By: Kit Marsters
When I think of Islam, my very first thoughts are of some of the kindest people I know. I am honoured to count them amongst my friends and blessed that our paths have crossed.Sometimes I wonder if everything happens for a reason. I do strongly feel that God places people on my path through life, to walk with me for a while... some for only a brief period of time, some, I hope, will be there until the end. I know that each encounter changes, enriches and teaches me. And a couple of my travel companions have given me a better insight into what is Islam.
I've learned that Islam is a faith that's all too often misunderstood. The media, seemingly eager to spread doom and gloom, is very capable of painting a distorted picture. This is certainly the case when they accentuate the actions of a few. If you truly wish to gain an understanding of anything, including a religion, talk to people who know, who, in this case, live a life according to that religion... get to know them and listen with an open mind.
When I now think of Islam - as I admit that I didn't even have the slightest understanding of this faith in the past - the following values come to mind: integrity, courage, empathy and kindness towards all. Please allow me to explore a few examples:
Most of us will have heard of cases where female Muslim students were banned from wearing a headscarf in school. Most of us will have heard of female Muslim students choosing to obey the Quran, and their faith, choosing to wear their headscarf instead of bowing down to bureaucracy. This takes integrity.
With the state of the world today, it takes courage to openly express any faith. There's such global paranoia, and it's saddening. Despite that, there are many Muslims dressing according to their religion and speaking out, in a respectful manner, about the words in the Quran. If more people were willing to listen, they'd find out that Islam is a peaceful religion, teaching kindness towards others and abhorring violence.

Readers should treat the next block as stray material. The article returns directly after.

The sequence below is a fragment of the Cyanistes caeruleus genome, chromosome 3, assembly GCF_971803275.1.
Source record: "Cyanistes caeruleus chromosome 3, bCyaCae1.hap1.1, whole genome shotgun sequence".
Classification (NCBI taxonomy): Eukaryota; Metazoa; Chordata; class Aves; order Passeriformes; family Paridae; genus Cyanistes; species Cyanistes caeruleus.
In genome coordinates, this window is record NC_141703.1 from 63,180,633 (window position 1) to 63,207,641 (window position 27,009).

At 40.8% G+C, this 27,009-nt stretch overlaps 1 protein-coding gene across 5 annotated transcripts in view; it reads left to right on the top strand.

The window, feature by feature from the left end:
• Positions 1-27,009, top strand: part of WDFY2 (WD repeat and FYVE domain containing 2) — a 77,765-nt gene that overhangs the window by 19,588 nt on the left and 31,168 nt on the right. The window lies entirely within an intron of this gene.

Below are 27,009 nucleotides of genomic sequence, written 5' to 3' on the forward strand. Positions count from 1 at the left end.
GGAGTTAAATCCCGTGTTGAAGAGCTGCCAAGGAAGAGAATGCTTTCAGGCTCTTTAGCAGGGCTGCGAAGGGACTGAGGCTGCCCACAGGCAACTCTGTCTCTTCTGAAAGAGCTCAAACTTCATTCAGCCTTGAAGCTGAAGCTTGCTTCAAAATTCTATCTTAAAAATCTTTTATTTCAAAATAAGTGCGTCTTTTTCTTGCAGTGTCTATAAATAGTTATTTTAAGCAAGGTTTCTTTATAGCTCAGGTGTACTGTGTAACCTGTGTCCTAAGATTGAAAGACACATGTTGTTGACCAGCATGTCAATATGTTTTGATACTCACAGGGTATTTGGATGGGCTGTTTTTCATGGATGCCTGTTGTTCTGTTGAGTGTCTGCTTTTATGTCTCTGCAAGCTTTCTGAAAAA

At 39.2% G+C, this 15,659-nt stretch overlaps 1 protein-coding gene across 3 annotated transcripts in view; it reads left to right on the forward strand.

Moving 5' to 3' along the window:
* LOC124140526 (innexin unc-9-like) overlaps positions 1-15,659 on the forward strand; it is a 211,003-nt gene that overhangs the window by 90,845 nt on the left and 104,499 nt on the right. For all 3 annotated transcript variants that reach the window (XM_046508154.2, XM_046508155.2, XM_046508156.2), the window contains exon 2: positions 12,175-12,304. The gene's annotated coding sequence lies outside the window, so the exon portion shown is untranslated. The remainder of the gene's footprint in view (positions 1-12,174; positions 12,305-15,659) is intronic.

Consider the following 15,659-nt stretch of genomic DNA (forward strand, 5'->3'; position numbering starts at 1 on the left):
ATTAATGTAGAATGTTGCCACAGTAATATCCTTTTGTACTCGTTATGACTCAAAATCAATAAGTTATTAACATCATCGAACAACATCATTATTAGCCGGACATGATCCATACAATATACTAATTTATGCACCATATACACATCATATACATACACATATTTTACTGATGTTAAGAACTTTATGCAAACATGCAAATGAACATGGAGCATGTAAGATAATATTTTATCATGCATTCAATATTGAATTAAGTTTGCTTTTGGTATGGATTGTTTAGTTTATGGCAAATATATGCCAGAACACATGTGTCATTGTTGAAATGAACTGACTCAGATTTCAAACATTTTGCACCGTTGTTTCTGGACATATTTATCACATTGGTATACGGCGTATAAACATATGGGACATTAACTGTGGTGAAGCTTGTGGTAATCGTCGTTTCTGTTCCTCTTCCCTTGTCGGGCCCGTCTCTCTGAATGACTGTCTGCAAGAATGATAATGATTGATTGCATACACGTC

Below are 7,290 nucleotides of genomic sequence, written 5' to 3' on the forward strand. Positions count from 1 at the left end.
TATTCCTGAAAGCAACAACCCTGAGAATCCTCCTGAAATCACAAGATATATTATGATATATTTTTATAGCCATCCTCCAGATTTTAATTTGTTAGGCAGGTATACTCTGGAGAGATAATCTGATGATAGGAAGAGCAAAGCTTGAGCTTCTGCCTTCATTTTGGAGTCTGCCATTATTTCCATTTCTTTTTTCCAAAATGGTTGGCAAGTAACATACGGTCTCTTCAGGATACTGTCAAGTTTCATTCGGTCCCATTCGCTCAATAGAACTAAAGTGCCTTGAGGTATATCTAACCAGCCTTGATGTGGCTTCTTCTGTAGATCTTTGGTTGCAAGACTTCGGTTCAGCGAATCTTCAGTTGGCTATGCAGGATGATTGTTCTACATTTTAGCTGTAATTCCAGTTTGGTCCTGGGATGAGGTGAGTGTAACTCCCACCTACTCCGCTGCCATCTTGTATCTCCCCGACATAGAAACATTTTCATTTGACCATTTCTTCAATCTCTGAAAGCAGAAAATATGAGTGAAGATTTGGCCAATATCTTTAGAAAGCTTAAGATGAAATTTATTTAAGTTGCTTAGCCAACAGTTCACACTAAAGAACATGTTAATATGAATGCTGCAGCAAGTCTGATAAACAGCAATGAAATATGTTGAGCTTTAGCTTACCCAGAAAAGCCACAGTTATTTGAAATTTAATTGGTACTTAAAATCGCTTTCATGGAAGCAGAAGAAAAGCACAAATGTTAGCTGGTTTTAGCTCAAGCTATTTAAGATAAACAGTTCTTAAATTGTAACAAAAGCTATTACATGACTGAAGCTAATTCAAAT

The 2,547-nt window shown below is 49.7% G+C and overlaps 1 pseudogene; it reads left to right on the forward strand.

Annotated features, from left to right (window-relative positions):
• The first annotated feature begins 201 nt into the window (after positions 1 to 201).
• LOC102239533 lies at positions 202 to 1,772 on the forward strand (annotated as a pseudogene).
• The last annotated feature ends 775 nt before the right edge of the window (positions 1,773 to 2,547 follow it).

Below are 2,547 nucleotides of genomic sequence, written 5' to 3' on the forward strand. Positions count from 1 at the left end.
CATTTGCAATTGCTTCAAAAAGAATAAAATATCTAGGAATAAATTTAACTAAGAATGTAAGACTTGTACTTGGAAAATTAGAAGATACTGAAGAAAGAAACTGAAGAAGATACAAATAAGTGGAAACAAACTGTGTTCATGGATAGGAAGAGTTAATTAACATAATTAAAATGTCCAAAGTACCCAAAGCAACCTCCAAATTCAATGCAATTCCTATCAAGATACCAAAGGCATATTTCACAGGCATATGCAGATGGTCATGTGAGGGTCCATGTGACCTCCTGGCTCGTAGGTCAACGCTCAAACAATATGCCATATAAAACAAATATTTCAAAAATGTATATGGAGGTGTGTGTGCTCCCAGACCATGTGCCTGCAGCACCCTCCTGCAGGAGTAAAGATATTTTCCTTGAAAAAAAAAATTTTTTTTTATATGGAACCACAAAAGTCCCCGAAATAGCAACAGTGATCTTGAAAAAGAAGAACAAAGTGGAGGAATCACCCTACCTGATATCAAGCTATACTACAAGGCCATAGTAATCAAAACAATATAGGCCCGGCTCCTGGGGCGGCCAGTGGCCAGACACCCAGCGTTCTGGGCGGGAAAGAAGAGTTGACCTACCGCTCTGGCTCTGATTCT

I am not Muslim, but despite our different beliefs and ways of life, my Muslim friends have reached out to me, supported me, listened to me and offered me kind words of advice. This was never done in any way to try convert me to their faith. It was one human being reaching out to another human being in their hour of need. I am blessed with the friendships that were formed.
My grandmother is wary of anything and everything she doesn't know about. When a family of Muslims moved next door to her, she thus wasn't too sure about it all. Since then, they've developed a wonderful friendship.
When my grandmother was recovering from her second stroke, her neighbours brought her and my uncle - who still lives at home but is not a very good cook - daily meals. When my uncle was away on holiday, they did not hesitate to offer to do the shopping. They didn't hesitate to help out an elderly Christian woman in need, no matter how sceptical she was at first about her new neighbours.
These small examples may differ from what is shown on the news. The media tend to be too eager to exaggerate and cannot always be relied upon. Even though most journalists will try to offer an unbiased and accurate account of what is going on in the world, some will sensationalise. And if we relied upon a completely straightforward news source, it will still only reveal a fragment of the truth. Because the common tendency is to only show the bigger events that happen in the world. And the vast majority of items shown are rather doomy and gloomy.
We get to see the violence in the world, the accidents, the wars, the corruption... we hardly ever are shown anything nice, the good things that happen. How often do we see on the news someone being kind to their neighbours? How often do we hear about an honest and humble politician or an incorruptible police officer? Not often. But there are many of those out there, people who sincerely care and help others. It's just not seen as news.
It's the same with peaceful, kind and law-abiding Muslims. The vast majority of Muslims are an asset to their communities, work hard and lead law-abiding lives. There's only a few who reach the news for not being very nice, and I think this has affected some people's views on Islam.
Is it fair, though, to base judgement of an entire religion on the actions of a few? Of course it isn't. We are all responsible and accountable for our own actions, and must all be judged as individuals. As I mentioned earlier - if you truly wish to gain an understanding of anything, including a religion, talk to people who know about the topic.
Don't be afraid to get to know people of a different faith. You may be pleasantly surprised, and find that if you have questions about their lives and religion, they will be happy to answer them. Who knows, you may just make a friend who will walk with you for a while...